“We encourage friends, family and loved ones who cherish the wild turkey and our outdoors lifestyle to register for the convention to join in on the fun,” said Jason Burckhalter, NWTF chief information officer. “Although in a different environment, the show must go on as we look forward to celebrating all of our achievements, members, volunteers and partners.”
A trail camera captured the image of a jaguar in Arizona’s Chiricahua/Dos Cabezas mountain range Jan. 6.
According to officials with the Chiricahua National Monument, it is the same male that has been photographed in the area off and on since 2016.
Both Arizona and New Mexico have verified jaguar migration into their jurisdictions through a trail camera project over the last 15 years.
Although chiefly associated with South America and tropical rainforests, jaguars occupy a variety of habitats that once included Texas, Arizona, New Mexico and California. There are even historical accounts of them in Louisiana.
Jaguars face a host of problems including increased poaching.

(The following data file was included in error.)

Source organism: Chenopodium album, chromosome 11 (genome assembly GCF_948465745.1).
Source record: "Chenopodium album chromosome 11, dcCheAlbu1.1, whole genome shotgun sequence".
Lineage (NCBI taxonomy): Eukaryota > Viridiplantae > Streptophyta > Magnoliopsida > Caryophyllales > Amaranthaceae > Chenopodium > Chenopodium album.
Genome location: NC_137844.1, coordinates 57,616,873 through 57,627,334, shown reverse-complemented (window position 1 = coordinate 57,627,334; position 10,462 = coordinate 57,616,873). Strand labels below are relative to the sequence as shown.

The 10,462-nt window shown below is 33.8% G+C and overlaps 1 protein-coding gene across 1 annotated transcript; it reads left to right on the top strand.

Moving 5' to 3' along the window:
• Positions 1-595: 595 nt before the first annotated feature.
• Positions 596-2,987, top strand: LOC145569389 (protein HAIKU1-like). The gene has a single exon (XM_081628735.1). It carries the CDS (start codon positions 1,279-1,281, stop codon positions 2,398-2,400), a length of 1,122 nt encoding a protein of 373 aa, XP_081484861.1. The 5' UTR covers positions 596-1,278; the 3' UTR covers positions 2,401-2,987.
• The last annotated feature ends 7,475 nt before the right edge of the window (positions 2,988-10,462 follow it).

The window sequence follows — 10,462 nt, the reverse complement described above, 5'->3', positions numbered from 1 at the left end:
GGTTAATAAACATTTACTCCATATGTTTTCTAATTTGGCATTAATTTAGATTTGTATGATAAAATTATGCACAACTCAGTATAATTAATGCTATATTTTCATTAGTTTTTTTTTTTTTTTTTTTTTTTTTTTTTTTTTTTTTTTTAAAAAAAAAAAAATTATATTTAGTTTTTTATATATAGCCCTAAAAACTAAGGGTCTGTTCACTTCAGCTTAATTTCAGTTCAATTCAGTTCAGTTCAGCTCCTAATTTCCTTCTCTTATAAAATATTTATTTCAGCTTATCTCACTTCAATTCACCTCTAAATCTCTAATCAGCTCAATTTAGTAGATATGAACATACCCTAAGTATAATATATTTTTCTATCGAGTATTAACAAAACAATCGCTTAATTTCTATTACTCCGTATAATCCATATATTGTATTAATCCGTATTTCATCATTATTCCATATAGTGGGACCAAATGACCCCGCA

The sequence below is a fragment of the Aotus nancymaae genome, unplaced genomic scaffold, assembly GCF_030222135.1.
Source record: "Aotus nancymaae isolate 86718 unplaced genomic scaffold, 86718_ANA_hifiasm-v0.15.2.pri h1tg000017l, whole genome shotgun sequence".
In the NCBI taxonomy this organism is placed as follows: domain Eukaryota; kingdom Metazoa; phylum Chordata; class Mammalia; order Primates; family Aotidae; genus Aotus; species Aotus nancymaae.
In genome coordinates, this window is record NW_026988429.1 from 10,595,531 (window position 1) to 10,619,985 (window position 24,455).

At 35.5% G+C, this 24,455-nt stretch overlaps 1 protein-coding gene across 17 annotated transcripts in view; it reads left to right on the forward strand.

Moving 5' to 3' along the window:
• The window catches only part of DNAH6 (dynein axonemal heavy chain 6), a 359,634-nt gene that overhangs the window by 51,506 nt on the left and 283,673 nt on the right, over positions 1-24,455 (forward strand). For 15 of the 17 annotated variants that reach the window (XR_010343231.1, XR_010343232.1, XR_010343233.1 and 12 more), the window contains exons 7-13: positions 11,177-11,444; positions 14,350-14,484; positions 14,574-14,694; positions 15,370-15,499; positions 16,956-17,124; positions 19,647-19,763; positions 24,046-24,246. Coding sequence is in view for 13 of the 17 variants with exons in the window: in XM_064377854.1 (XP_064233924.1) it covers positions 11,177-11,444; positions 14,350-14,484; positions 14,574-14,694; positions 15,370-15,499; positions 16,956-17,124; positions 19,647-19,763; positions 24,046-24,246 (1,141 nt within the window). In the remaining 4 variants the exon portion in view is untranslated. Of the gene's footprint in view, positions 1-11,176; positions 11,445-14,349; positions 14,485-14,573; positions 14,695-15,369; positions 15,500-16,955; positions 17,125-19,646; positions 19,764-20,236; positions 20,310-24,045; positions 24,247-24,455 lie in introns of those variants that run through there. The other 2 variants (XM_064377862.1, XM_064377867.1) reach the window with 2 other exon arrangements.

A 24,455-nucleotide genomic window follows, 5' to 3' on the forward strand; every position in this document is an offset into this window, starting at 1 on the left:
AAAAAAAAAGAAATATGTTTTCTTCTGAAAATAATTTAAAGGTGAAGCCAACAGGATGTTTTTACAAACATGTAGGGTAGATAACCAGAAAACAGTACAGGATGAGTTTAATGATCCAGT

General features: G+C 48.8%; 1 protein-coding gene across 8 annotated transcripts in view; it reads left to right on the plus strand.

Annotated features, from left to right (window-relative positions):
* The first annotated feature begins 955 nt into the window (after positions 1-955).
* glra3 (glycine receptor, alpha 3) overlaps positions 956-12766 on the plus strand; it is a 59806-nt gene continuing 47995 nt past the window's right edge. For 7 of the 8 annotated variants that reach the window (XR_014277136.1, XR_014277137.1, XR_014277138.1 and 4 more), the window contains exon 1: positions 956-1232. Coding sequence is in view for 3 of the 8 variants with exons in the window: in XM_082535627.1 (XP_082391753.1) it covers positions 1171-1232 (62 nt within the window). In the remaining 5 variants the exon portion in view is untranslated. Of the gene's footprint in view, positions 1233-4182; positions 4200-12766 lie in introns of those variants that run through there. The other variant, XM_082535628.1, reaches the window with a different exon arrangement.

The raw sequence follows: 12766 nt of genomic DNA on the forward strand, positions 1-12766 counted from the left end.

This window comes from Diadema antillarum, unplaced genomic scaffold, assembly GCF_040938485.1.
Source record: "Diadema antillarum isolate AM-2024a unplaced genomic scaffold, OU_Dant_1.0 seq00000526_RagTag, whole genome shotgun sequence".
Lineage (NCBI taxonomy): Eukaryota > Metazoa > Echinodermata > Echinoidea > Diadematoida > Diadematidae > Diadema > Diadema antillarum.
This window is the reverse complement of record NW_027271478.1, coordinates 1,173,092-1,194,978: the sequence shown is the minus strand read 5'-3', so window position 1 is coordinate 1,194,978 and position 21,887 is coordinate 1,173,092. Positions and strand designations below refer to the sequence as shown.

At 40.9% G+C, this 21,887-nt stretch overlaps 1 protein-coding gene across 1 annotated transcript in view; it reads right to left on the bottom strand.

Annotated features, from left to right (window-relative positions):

The Asian black market for tiger parts, such as claws for traditional medicines, has depleted most of Asia’s tiger populations. Due to having direct links because of thousands of workers in South and Central American countries, they are targeting jaguars-in particular for their claws and heads.
According to a study published in Conservation Biology, jaguar poaching, as noted by seizures of jaguar parts by wildlife officials and customs agents, increased 200-fold in South America in five years.
Hunting of jaguars is illegal in Argentina, Brazil, Colombia, Costa Rica, French Guiana, Honduras, Mexico, Nicaragua, Panama, Paraguay, Suriname, the United States, and Venezuela.